VOD TV review: Broadchurch Season 2, Episode 5
James R | On 04, Feb 2015
Warning: If you haven’t seen Season 1, this will contain spoilers.
“Don’t get pulled into it,” says DI Alec Hardy (David Tennant) to Ellie Miller (Olivia Colman), as they continue to dig up the old Sandbrook case. “I’m going to solve it,” she predictably replies. At which point a part of you lets out a tiny, almost inaudible sigh.
Broadchurch Season 1 always impressed because it was able to be unpredictable; it was a story that engaged so much emotionally that you couldn’t tell what was coming. You cared so much, you didn’t notice any implausible moments. Season 2, though, has felt driven by those moments instead of its characters. Which makes the whole thing seem implausible.
After weeks of Hardy pleading with – if not ordering – Miller to assist him solve Sandbrook, to suddenly turn around and tell her not to get involved is a jarring note in what is otherwise an impressively consistent relationship. It ironically arrives just as we finally get a convincing justification from Ellie for devoting time to the past mystery when more pressing matters are happening in the present. A chilling reunion with her son, Tom, makes it clear that Miller’s not helping Hardy in spite of her problems, but as a distraction from them.
In fact, Episode 5 is a slight improvement over Episode 4 because it finally feels like we’re making headway in Hardy’s old case. Ricky – the father of the murdered Pippa – turns up to beat some revenge into our likeable suspect, Lee (James D’Arcy), while Claire’s ever-changing accounts of the night in question only make her seem more and more like the guilty party. Flashbacks of Ricky playing hide and seek with Pippa and her (still missing) cousin add to the muddy waters of memory.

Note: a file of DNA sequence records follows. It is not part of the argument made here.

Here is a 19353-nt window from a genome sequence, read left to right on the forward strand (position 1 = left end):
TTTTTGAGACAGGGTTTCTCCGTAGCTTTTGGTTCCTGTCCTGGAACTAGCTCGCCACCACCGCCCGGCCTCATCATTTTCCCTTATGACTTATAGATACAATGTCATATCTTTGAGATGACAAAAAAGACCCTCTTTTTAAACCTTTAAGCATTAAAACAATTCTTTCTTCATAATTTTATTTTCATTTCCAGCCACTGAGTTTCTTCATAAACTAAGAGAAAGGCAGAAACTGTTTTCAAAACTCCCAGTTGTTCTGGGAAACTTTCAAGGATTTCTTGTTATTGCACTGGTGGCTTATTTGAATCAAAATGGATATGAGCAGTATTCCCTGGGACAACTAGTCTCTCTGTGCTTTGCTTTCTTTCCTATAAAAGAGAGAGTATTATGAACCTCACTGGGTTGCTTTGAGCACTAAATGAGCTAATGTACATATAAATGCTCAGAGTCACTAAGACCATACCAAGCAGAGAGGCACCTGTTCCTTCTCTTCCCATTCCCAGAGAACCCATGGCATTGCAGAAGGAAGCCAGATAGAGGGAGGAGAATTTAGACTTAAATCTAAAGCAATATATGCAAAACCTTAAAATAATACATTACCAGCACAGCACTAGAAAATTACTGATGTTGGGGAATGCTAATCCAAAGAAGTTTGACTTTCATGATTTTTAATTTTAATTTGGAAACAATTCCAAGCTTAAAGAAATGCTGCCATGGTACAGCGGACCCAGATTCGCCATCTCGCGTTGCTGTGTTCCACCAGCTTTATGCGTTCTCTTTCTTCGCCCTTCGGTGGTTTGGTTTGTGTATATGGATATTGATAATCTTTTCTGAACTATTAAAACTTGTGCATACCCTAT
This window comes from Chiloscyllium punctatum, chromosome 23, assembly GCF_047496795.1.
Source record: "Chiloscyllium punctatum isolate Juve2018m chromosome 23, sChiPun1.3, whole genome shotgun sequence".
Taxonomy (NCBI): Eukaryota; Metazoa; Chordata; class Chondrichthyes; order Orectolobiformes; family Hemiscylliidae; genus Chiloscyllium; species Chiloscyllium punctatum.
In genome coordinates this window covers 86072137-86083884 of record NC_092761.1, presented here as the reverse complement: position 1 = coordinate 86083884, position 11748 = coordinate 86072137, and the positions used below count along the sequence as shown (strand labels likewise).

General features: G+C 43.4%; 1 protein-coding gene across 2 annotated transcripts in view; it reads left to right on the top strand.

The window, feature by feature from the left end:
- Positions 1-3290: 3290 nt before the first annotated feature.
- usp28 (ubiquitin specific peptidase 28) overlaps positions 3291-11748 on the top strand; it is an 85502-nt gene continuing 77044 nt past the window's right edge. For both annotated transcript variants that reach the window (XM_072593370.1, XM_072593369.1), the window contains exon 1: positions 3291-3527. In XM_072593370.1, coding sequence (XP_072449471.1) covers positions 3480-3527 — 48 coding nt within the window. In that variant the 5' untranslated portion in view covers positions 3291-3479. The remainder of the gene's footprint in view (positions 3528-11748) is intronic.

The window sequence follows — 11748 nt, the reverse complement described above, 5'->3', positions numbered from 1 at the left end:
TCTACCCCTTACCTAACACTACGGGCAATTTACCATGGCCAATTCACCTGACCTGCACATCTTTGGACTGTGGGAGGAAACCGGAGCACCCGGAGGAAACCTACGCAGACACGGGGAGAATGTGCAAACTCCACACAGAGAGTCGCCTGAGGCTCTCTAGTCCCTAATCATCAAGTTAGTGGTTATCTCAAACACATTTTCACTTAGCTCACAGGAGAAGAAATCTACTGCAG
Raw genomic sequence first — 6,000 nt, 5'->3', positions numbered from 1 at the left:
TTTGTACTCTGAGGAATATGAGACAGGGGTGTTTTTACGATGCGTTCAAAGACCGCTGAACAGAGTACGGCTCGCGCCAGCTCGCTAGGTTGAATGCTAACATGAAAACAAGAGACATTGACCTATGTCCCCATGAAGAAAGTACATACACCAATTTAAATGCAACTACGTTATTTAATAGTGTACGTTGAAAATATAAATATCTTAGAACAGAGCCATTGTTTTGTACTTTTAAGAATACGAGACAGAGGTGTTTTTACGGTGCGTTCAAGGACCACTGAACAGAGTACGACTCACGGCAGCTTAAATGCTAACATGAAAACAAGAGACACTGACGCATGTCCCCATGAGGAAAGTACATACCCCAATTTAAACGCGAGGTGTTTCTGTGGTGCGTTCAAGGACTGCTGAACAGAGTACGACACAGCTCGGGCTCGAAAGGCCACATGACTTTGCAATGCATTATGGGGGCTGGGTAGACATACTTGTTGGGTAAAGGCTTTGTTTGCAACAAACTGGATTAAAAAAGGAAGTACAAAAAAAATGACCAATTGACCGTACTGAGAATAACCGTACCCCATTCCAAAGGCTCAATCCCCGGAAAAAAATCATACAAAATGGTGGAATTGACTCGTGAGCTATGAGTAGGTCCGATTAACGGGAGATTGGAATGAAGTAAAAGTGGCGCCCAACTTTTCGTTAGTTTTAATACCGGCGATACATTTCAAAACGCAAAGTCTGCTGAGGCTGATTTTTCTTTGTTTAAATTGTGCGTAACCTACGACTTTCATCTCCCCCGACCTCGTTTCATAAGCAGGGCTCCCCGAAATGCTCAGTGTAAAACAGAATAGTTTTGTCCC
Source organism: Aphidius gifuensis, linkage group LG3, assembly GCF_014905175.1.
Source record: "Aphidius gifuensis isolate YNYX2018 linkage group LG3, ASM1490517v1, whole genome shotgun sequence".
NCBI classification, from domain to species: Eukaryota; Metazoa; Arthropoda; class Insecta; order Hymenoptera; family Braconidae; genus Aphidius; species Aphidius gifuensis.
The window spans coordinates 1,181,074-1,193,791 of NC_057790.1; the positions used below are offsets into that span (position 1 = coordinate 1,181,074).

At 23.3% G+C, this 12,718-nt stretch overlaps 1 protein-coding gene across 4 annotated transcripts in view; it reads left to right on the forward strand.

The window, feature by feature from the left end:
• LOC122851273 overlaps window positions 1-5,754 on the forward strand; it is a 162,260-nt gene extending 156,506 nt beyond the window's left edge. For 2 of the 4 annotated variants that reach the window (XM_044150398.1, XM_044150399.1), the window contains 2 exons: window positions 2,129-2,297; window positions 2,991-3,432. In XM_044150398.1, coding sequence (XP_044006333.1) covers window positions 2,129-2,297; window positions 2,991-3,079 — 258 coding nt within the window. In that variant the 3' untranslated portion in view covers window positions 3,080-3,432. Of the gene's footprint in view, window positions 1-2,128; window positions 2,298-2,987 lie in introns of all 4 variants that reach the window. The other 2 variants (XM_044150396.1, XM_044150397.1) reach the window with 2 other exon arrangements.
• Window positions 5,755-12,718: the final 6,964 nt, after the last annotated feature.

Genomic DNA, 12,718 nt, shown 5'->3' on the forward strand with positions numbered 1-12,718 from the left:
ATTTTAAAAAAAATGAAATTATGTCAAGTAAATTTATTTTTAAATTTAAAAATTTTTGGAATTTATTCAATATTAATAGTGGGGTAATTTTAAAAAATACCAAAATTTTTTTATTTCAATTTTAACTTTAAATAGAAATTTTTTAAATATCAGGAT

And yet the presentation of Sandbrook within the framework of Broadchurch almost undoes the whole thing: while Ellie feverishly sorts through the closed files (Olivia Colman’s facial expressions are amazing), Hardy finds himself having another attack outside, as his illness seems to be triggered by the traumatic stimulus of water. Which raises the most important unanswered question of all: why on earth did he decide to live in a chalet right next to the sea?
Things become increasingly laughable in the courtroom too, where any pretence of legal accuracy has been given up altogether in favour of fun, melodramatic confrontations. With Pauline Quirke’s deliberately awkward Susan determined to strike back at her son, some of those laughs are intentional. When it comes to our legal counsel, though, the sniggers slip in between the cracks in their unnecessary back-story, which is introduced seemingly to back up a rivalry that Charlotte Rampling and Marianne Jean-Baptiste are more than capable of communicating themselves. A bizarre piece of blackmail involving Arthur Darvill’s priest and the fact that he visited Joe in prison before the trial smacks even more of trying to create scandalous tension where there is none – not to mention the sudden appearance of another witness who would clearly never be allowed to testify of their own accord. Implausible moments are one thing, but when that doubt extends to the actual characters themselves, you know a TV series is struggling.
As things are spelled out and logic is abandoned, it’s Beth and Mark Latimer who emerge from Chris Chibnall’s increasingly unsubtle script as the real stars, quietly trying to move on with their new baby, while still dealing with the death of Danny. Their performances and a burning cliffhanger are just enough to keep you curious for one more hour.
Don’t get pulled into it, warns DI Hardy. If Broadchurch doesn’t get its act sorted out in the final three episodes, he won’t have to tell us a second time.
Season 1 and 2 of Broadchurch are available on-demand with ITV Encore, ITV’s premium subscription channel. ITV Encore is available through Sky on demand and Sky Go. Don’t have Sky? You can also stream ITV Encore’s catalogue through NOW, which costs £6.99 a month, no contract.